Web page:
Date of Award
Program or Major
Doctor of Philosophy
The 1983 Forest Inventory and Analysis (FIA) data of the states of Maine, New Hampshire and Vermont (the study area) contain large amounts of field-measurements of many ecologically important variables. Despite the vast potential usefulness of the FIA data for scientific research, the data were until now, literally unused except for a few administrative purposes, because of problems in the way the data were organized, summarized, and coded for storage. The primary objective of this research was to solve the problems that had thus precluded these FIA data from use in scientific applications, and present the data in a form that is readily accessible and usable for research. This objective was achieved by adapting the un-summarized data in a relational database management system (RDMS) and geographic information systems (GIS). RDMS-GIS technologies would make these data amenable to more types and multiple spatial scales of analyses than previously possible, thus providing the scientific community with an unusually large, high-quality, and spatially referenced data set.
The FIA data also contain field and laboratory measurements of soil properties made at the geo-referenced FIA plot locations. These soil data also provided the basis for other studies in this dissertation. These studies included analyzing the spatial variability of selected soil attributes in the study area; evaluating the nature of the differences in specific soil properties among the ecological land classification map (ECOMAP) section and subsection units; and assessing the variability of specific soil properties in the NRCS-State Soil Geographic Database (STATSGO) of the study area. Both the ECOMAP and the STATSGO studies involved the use of GIS techniques and multivariate statistical methods for map unit analyses.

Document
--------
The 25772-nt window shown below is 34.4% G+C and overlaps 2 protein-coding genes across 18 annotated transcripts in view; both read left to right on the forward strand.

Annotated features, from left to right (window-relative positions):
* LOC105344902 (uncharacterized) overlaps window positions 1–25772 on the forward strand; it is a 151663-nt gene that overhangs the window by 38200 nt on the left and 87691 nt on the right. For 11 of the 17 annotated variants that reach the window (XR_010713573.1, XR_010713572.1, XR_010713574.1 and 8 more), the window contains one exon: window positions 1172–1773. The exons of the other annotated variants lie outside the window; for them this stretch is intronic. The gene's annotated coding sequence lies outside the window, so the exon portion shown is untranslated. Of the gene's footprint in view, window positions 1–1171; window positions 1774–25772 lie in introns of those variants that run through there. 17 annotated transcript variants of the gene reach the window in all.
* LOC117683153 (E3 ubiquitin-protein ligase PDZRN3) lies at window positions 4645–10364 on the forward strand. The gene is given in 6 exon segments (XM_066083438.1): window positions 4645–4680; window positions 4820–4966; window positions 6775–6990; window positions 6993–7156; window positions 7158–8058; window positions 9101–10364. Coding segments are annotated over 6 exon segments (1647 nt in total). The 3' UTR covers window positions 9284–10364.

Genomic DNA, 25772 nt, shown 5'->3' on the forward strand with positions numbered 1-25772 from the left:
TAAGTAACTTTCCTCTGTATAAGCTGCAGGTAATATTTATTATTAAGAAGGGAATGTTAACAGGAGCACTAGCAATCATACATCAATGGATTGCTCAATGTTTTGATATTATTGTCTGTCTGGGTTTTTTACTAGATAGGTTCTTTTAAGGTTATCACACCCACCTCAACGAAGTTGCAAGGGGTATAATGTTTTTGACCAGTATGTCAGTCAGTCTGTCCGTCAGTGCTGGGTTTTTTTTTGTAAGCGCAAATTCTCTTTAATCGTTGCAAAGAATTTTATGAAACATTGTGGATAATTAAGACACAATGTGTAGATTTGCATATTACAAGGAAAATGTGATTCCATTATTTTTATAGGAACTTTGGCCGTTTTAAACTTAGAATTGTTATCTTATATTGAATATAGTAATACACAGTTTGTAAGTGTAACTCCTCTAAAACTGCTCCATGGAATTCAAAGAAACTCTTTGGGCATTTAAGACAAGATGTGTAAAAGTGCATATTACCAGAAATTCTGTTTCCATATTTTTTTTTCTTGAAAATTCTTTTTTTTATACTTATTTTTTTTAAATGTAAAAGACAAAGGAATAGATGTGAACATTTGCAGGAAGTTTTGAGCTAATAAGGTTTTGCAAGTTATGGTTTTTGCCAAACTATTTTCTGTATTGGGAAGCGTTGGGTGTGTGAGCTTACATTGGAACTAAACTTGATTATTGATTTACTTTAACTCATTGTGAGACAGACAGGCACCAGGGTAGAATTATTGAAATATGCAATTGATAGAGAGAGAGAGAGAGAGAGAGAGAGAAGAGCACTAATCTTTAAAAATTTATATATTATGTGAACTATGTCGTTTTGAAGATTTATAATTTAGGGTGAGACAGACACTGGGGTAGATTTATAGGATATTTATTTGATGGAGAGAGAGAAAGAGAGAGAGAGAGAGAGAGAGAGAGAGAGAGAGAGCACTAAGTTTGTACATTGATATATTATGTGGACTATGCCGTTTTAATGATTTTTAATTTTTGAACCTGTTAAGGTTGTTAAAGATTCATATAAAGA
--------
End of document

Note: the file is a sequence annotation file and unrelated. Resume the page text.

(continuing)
This dissertation also included more theoretical investigations relating to applied statistics and soil science. One of these addressed the unanswered question of whether or not it is necessary to use non-linear transformations prior to computing variability statistics from non-normally distributed soil data, and explored the use of coefficient of variation as a semi quantitative index of nonnormality in soil variables. Another study looked at why and how error matrices and related statistics can be used as an effective, comprehensive quantitative method of evaluating soil classification and soil map quality.
Okoye, Michael Anayo, "Ecological database development and analyses of soil variability in northern New England" (1997). Doctoral Dissertations. 1999.